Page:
FIGS. 2A and 2B are block diagrams of recording apparatuses, according to aspects of the present invention. Referring to FIG. 2A, the recording apparatus, which forms a mark or a space to record data on an optical recording medium 200, includes a pickup unit 1, a recording waveform generator 2, and a channel modulator 3.

The channel modulator 3 modulates input data to a channel bit sequence. The recording waveform generator 2 is supplied with information about the channel bit sequence and erase powers Pb1 and Pb2 and generates a recording waveform to record the channel bit sequence. The generated recording waveform includes an erase pattern having erase multi-pulses. The recording waveform will be described in detail later. The pickup unit 1 radiates a light onto the optical recording medium 200 according to the generated recording waveform to form the mark or the space.

Referring to FIG. 2B, the recording apparatus, which forms the mark or the space to record the data on the optical recording medium 200, includes the pickup unit 1, the recording waveform generator 2, the channel modulator 3, and a power information management unit 4.

The channel modulator 3 modulates input data to the channel bit sequence. The power information management unit 4 reads information about the erase powers Pb1 and Pb2 from the optical recording medium 200 or receives the information from an outside source.

The recording waveform generator 2 is supplied with information about the channel bit sequence and the erase powers Pb1 and Pb2 and generates the recording waveform to record the channel bit sequence based on the information about the erase powers Pb1 and Pb2. The generated recording waveform includes the erase pattern having the erase multi-pulses. The recording waveform will be described in detail later. The pickup unit 1 radiates the light onto the optical recording medium 200 according to the generated recording waveform to form the mark or the space.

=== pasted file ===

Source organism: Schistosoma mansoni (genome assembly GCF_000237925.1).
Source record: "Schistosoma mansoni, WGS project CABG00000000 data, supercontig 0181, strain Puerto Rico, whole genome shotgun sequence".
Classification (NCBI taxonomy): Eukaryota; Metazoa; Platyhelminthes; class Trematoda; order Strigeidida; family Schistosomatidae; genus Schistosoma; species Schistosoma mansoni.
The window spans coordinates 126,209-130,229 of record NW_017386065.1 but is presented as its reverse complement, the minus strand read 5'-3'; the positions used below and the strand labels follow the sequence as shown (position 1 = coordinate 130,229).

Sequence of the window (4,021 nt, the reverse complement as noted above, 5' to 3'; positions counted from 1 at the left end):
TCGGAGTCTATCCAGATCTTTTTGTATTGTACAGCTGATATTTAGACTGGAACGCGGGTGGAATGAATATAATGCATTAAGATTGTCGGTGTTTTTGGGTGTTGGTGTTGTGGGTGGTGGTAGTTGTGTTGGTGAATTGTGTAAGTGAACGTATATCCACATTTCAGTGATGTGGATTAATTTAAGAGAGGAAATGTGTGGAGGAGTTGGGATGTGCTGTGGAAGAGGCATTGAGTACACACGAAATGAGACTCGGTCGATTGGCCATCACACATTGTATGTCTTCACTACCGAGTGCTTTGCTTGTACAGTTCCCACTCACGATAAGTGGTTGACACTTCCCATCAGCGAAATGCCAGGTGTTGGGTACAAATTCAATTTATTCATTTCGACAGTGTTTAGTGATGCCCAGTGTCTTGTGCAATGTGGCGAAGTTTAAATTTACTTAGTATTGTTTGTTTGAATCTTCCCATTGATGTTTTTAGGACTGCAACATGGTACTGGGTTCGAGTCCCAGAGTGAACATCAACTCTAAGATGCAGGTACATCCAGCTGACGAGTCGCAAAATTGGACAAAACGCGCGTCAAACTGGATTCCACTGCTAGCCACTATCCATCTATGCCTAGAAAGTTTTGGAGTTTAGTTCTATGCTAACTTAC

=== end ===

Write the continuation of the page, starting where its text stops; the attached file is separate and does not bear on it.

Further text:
The power information management unit 4 first performs tests to record and to erase predetermined test data (random data or predetermined data) in a test area of the optical recording medium 200 at predetermined value intervals (e.g., a value of 3-4% of a level value) within a predetermined range (e.g., a range of 20%) based on the information about the erase powers Pb1 and Pb2. Next, the power information management unit 4 selects optimum conditions among the test conditions (e.g., conditions in which a jitter value is minimum, a resolution is the highest, a degree of modulation is maximum, and the like) based on test results, and provides the optimum conditions to the recording waveform generator 2.

FIGS. 3A and 3B are examples realized by the recording apparatuses shown in FIGS. 2A and 2B, respectively. Elements that are the same as those in FIGS. 2A and 2B are described with the same numerals, and thus their detailed descriptions are omitted.